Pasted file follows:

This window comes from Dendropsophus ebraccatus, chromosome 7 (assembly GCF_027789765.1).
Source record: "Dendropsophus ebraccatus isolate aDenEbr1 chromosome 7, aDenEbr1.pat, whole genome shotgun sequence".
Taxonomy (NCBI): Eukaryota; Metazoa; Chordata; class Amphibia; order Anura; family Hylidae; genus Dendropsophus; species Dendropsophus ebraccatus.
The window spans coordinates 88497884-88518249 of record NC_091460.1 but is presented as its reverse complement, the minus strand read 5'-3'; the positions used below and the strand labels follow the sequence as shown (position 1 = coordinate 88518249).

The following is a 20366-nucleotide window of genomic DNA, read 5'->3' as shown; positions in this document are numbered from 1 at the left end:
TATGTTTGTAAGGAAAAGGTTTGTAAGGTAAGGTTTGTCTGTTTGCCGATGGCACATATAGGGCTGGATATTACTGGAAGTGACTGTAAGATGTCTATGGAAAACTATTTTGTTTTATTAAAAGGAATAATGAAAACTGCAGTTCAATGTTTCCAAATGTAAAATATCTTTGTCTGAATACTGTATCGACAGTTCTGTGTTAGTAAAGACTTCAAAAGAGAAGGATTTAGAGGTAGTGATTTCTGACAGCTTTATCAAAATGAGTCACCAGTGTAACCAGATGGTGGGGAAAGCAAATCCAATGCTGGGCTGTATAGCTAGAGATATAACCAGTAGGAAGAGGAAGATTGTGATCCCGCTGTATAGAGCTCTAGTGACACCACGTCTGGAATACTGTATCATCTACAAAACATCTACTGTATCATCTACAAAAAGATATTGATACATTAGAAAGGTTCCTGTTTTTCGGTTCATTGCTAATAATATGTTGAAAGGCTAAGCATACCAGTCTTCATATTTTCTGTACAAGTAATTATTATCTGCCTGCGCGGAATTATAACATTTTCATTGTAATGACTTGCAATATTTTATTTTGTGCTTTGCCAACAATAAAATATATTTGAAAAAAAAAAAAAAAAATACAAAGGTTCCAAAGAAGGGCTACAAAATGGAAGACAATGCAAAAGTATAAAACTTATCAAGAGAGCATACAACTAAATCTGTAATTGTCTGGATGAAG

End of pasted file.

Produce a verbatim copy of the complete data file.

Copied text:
This window comes from Dendropsophus ebraccatus, chromosome 7 (assembly GCF_027789765.1).
Source record: "Dendropsophus ebraccatus isolate aDenEbr1 chromosome 7, aDenEbr1.pat, whole genome shotgun sequence".
Taxonomy (NCBI): Eukaryota; Metazoa; Chordata; class Amphibia; order Anura; family Hylidae; genus Dendropsophus; species Dendropsophus ebraccatus.
The window spans coordinates 88497884-88518249 of record NC_091460.1 but is presented as its reverse complement, the minus strand read 5'-3'; the positions used below and the strand labels follow the sequence as shown (position 1 = coordinate 88518249).

The following is a 20366-nucleotide window of genomic DNA, read 5'->3' as shown; positions in this document are numbered from 1 at the left end:
TATGTTTGTAAGGAAAAGGTTTGTAAGGTAAGGTTTGTCTGTTTGCCGATGGCACATATAGGGCTGGATATTACTGGAAGTGACTGTAAGATGTCTATGGAAAACTATTTTGTTTTATTAAAAGGAATAATGAAAACTGCAGTTCAATGTTTCCAAATGTAAAATATCTTTGTCTGAATACTGTATCGACAGTTCTGTGTTAGTAAAGACTTCAAAAGAGAAGGATTTAGAGGTAGTGATTTCTGACAGCTTTATCAAAATGAGTCACCAGTGTAACCAGATGGTGGGGAAAGCAAATCCAATGCTGGGCTGTATAGCTAGAGATATAACCAGTAGGAAGAGGAAGATTGTGATCCCGCTGTATAGAGCTCTAGTGACACCACGTCTGGAATACTGTATCATCTACAAAACATCTACTGTATCATCTACAAAAAGATATTGATACATTAGAAAGGTTCCTGTTTTTCGGTTCATTGCTAATAATATGTTGAAAGGCTAAGCATACCAGTCTTCATATTTTCTGTACAAGTAATTATTATCTGCCTGCGCGGAATTATAACATTTTCATTGTAATGACTTGCAATATTTTATTTTGTGCTTTGCCAACAATAAAATATATTTGAAAAAAAAAAAAAAAAATACAAAGGTTCCAAAGAAGGGCTACAAAATGGAAGACAATGCAAAAGTATAAAACTTATCAAGAGAGCATACAACTAAATCTGTAATTGTCTGGATGAAG